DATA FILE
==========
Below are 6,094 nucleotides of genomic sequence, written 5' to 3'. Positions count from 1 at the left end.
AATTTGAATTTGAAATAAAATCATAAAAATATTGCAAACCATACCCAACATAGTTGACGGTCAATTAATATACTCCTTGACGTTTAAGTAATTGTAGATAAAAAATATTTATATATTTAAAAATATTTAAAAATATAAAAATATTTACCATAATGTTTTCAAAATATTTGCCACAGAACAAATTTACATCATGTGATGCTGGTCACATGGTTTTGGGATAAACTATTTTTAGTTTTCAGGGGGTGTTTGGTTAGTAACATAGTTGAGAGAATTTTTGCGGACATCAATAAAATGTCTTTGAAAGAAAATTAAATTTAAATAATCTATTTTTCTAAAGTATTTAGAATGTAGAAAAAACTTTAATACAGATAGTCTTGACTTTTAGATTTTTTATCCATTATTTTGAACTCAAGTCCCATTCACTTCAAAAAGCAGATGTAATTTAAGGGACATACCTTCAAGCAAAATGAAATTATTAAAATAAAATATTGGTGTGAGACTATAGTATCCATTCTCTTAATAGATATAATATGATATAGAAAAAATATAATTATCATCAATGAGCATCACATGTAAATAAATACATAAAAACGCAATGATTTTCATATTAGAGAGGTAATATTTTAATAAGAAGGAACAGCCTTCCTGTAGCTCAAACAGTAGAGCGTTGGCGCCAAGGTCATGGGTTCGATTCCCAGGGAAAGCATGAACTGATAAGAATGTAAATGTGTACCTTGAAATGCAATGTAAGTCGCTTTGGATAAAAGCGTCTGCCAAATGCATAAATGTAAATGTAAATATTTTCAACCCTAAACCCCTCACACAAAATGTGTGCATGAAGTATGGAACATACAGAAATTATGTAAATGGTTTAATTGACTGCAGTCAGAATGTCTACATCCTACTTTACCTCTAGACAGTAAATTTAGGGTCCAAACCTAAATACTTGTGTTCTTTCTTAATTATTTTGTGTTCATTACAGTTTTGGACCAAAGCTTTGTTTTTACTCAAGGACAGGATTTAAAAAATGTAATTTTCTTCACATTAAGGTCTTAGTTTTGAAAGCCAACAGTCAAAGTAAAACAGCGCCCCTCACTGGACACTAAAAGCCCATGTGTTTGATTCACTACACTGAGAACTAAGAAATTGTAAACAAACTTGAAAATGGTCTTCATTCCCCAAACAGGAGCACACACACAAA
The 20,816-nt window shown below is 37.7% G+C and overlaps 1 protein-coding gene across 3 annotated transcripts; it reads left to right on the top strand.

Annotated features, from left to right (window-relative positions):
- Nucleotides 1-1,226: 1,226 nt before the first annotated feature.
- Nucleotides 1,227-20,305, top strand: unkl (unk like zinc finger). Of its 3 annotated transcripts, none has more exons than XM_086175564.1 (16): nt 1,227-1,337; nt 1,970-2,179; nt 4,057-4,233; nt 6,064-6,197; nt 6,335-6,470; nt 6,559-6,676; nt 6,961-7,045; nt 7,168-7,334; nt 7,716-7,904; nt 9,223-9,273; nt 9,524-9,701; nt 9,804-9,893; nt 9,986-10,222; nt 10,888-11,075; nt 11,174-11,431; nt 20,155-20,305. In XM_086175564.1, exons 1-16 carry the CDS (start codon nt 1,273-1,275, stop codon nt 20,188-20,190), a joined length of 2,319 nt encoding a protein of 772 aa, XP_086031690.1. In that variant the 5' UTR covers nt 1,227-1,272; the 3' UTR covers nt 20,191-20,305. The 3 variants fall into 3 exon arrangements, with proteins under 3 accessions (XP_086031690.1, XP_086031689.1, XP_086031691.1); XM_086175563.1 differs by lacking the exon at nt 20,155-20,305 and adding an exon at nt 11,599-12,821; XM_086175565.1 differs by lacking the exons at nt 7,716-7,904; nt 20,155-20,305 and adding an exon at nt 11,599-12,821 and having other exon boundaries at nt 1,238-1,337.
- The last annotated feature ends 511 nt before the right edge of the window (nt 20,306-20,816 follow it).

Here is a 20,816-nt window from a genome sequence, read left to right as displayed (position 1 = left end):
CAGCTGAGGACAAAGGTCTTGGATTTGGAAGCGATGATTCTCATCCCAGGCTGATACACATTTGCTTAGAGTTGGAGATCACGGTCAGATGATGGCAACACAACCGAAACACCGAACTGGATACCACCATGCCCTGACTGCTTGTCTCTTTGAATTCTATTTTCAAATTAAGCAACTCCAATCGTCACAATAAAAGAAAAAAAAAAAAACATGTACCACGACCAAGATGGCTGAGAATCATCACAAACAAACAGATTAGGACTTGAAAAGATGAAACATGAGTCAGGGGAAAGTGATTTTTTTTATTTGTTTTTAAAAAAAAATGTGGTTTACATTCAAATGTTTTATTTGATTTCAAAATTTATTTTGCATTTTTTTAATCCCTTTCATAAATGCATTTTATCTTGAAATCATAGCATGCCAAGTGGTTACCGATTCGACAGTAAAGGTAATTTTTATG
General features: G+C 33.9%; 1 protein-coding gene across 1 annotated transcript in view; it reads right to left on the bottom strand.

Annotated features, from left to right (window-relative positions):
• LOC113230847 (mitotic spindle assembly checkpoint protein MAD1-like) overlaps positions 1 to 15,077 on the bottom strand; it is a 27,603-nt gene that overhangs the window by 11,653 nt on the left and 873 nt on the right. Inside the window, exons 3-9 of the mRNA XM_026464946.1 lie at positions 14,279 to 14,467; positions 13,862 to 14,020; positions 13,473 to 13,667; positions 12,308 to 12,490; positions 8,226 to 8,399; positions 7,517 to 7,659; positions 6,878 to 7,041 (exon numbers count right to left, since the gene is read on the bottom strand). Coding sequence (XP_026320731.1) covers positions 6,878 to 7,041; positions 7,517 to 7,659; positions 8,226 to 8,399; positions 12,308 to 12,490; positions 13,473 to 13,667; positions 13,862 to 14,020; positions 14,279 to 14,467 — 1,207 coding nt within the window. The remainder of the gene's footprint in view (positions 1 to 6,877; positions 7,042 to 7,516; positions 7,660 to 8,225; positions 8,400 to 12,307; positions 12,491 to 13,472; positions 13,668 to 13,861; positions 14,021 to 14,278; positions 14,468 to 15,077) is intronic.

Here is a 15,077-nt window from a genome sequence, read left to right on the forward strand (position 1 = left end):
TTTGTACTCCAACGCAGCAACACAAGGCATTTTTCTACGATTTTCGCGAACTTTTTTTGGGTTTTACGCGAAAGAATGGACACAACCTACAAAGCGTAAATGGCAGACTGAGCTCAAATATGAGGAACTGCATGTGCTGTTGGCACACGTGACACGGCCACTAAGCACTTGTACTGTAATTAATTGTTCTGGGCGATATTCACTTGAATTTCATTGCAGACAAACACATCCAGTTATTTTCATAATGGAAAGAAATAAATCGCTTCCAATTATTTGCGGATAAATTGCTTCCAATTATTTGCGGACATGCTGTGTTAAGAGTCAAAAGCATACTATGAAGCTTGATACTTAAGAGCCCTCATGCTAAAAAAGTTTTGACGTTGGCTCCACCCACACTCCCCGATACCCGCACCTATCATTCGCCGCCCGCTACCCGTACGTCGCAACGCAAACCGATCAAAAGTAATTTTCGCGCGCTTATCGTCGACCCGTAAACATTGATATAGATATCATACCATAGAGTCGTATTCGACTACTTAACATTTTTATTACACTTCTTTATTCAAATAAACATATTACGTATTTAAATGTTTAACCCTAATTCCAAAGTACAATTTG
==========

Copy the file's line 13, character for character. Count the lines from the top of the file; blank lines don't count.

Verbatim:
Here is a 15,077-nt window from a genome sequence, read left to right on the forward strand (position 1 = left end):